Eric Hill, the children’s author behind the Spot the Dog series, has died at the age of 86 in his California home. His death follows a short illness.
A statement was issued by his family this afternoon:
“Although this time of loss is a great hardship for us, we can honestly say that we take some solace in the joy he brought to so many children and families through his work. We know Spot, and therefore Eric, has had a beloved presence in so many homes and bedtime readings. And we know we share our grief with many.”
Born in September 1927, Hill created the character Spot – a mischievous puppy – for his then young son, Christopher. His books incorporated the first ever lift-the-flap concept, in which young readers would find Spot on his many adventures.
His publisher, Puffin, Puffin, described him as “a master of simple design. He created one of the world's most loveable children's book characters – Spot, the charming, naughty, playful puppy, loved and appreciated across the world”.
He launched his first book in 1980, before going onto introduce many more in the Spot series including Spot's Birthday Party, Spot Goes to the Farm and Spot Loves His Friends. Book sales currently top 60million around the world and his illustrated canine hero is also the subject of an animated series.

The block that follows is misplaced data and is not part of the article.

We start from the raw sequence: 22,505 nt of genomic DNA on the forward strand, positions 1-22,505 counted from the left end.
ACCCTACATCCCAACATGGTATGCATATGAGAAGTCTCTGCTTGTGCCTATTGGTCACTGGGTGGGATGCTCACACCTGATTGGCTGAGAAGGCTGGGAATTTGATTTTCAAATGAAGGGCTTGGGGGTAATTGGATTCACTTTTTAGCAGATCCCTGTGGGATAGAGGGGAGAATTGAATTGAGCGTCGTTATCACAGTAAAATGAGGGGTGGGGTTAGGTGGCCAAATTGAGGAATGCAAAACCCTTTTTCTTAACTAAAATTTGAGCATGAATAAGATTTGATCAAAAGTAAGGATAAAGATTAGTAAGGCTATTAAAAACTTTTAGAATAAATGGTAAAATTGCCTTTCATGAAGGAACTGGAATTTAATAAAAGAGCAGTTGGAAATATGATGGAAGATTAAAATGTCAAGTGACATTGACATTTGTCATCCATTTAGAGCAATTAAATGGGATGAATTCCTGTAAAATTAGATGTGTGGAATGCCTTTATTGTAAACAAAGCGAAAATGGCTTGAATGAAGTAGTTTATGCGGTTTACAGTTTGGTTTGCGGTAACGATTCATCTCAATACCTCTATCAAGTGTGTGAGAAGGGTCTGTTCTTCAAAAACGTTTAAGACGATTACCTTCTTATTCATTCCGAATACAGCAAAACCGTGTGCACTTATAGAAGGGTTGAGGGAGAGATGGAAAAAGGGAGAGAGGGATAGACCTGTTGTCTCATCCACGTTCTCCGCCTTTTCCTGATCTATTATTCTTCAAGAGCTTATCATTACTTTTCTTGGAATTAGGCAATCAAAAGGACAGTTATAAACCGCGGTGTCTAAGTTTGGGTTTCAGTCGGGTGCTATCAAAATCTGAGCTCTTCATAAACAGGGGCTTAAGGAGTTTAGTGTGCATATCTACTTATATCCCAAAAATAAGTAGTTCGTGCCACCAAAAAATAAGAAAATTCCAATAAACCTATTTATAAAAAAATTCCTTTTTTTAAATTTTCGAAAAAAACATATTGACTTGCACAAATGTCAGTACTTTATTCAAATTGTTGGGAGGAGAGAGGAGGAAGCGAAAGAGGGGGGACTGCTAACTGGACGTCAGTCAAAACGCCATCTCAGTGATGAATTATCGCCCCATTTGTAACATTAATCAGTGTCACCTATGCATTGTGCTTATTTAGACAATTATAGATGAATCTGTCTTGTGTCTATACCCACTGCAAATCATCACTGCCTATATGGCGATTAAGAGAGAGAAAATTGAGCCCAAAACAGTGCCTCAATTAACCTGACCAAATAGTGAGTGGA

In 2008, Hill received an OBE for services to children’s literature. He was keen never to patronise the minds of children, believing that they “have far more intelligence and style than many adults credit them with“.
He wanted them ”to experience, through my drawings, ideas which were just outside their experience yet were basic enough to be understood”.
“I believe children all have a basic creativity which needs to be encouraged and nurtured and the Spot books seem to provide that encouragement.”